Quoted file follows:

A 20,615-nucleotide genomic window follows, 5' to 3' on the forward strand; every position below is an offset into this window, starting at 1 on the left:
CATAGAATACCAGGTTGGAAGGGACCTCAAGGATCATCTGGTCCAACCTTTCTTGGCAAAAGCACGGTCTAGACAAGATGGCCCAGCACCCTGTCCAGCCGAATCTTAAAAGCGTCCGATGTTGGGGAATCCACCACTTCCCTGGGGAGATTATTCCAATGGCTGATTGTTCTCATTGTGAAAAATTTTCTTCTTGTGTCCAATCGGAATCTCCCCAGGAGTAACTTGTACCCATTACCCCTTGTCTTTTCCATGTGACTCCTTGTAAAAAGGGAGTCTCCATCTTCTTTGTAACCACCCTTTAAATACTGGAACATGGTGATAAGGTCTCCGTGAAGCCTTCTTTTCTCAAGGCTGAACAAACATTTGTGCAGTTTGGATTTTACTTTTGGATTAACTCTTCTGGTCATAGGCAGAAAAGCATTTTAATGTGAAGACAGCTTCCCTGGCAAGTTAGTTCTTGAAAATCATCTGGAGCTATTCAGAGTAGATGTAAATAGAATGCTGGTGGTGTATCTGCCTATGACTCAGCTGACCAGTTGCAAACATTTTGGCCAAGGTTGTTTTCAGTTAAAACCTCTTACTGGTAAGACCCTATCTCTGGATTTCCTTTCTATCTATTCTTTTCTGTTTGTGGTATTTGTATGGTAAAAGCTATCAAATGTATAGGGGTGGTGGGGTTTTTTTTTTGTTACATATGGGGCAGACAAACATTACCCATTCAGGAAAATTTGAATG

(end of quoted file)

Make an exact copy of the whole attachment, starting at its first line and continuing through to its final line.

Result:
A 20,615-nucleotide genomic window follows, 5' to 3' on the forward strand; every position below is an offset into this window, starting at 1 on the left:
CATAGAATACCAGGTTGGAAGGGACCTCAAGGATCATCTGGTCCAACCTTTCTTGGCAAAAGCACGGTCTAGACAAGATGGCCCAGCACCCTGTCCAGCCGAATCTTAAAAGCGTCCGATGTTGGGGAATCCACCACTTCCCTGGGGAGATTATTCCAATGGCTGATTGTTCTCATTGTGAAAAATTTTCTTCTTGTGTCCAATCGGAATCTCCCCAGGAGTAACTTGTACCCATTACCCCTTGTCTTTTCCATGTGACTCCTTGTAAAAAGGGAGTCTCCATCTTCTTTGTAACCACCCTTTAAATACTGGAACATGGTGATAAGGTCTCCGTGAAGCCTTCTTTTCTCAAGGCTGAACAAACATTTGTGCAGTTTGGATTTTACTTTTGGATTAACTCTTCTGGTCATAGGCAGAAAAGCATTTTAATGTGAAGACAGCTTCCCTGGCAAGTTAGTTCTTGAAAATCATCTGGAGCTATTCAGAGTAGATGTAAATAGAATGCTGGTGGTGTATCTGCCTATGACTCAGCTGACCAGTTGCAAACATTTTGGCCAAGGTTGTTTTCAGTTAAAACCTCTTACTGGTAAGACCCTATCTCTGGATTTCCTTTCTATCTATTCTTTTCTGTTTGTGGTATTTGTATGGTAAAAGCTATCAAATGTATAGGGGTGGTGGGGTTTTTTTTTTGTTACATATGGGGCAGACAAACATTACCCATTCAGGAAAATTTGAATG